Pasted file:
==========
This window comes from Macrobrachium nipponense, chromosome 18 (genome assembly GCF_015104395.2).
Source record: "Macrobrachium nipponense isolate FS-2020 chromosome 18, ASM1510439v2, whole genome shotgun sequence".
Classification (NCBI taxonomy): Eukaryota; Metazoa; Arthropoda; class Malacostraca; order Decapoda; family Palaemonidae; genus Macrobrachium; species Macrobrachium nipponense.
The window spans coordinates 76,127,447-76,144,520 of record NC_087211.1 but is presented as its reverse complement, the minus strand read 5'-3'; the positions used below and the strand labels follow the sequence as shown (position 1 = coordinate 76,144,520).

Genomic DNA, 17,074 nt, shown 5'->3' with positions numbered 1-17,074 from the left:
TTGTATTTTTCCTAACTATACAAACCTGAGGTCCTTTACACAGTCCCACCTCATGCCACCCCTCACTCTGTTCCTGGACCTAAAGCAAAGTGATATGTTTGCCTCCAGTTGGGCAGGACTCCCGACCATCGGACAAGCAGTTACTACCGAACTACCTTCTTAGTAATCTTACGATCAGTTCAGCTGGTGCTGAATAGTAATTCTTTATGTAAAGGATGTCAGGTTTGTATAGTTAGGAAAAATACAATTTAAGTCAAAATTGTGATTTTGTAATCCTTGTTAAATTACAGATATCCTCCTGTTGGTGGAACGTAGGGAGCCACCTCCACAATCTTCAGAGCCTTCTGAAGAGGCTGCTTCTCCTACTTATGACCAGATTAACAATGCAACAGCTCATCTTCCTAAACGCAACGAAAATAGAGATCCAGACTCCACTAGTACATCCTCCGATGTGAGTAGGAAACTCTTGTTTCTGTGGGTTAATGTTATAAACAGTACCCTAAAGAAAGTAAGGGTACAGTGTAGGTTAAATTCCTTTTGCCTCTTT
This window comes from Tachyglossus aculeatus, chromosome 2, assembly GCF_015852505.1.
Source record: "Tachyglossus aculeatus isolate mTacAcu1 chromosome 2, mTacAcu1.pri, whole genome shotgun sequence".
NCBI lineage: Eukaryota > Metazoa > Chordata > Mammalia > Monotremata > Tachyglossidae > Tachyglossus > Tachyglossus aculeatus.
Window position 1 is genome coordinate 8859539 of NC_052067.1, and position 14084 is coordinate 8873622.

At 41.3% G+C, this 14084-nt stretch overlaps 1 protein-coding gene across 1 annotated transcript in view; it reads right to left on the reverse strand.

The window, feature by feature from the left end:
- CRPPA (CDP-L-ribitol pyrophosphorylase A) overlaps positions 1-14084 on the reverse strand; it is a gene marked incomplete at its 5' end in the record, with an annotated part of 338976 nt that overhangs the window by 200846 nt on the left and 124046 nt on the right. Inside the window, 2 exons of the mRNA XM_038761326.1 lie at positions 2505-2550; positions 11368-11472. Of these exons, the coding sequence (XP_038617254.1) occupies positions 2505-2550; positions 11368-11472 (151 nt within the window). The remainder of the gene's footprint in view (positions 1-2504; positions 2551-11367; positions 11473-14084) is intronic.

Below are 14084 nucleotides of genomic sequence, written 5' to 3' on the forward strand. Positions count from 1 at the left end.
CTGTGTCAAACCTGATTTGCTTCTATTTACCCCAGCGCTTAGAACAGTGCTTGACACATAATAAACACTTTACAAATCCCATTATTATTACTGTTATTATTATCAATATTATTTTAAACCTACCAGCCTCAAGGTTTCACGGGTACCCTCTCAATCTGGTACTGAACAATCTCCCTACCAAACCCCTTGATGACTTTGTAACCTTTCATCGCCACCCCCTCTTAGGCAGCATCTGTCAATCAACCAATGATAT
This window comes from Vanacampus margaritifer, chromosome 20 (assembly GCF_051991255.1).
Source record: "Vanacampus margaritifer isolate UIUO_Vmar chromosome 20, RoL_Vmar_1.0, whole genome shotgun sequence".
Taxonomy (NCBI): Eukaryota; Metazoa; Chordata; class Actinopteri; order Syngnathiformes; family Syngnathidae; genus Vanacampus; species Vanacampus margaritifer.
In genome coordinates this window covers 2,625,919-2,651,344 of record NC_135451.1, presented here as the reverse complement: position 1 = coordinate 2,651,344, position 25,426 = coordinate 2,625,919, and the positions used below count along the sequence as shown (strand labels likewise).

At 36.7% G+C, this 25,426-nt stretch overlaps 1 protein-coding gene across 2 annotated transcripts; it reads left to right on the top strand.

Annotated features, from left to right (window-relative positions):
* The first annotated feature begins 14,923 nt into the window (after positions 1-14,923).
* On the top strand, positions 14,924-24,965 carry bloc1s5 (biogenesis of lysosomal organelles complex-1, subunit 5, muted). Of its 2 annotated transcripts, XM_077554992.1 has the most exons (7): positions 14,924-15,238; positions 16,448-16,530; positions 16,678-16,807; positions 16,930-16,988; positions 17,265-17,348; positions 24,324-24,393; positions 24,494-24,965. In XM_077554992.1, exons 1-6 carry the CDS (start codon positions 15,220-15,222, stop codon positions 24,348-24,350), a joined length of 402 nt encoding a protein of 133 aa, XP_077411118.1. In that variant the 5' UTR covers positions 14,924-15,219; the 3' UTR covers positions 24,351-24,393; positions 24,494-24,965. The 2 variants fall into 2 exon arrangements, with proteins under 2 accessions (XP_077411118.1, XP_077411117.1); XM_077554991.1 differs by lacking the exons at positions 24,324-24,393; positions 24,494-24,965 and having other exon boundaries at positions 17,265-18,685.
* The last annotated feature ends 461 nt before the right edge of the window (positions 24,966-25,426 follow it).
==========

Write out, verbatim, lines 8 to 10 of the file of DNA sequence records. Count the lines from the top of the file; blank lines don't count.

Source record: "Tachyglossus aculeatus isolate mTacAcu1 chromosome 2, mTacAcu1.pri, whole genome shotgun sequence".
NCBI lineage: Eukaryota > Metazoa > Chordata > Mammalia > Monotremata > Tachyglossidae > Tachyglossus > Tachyglossus aculeatus.
Window position 1 is genome coordinate 8859539 of NC_052067.1, and position 14084 is coordinate 8873622.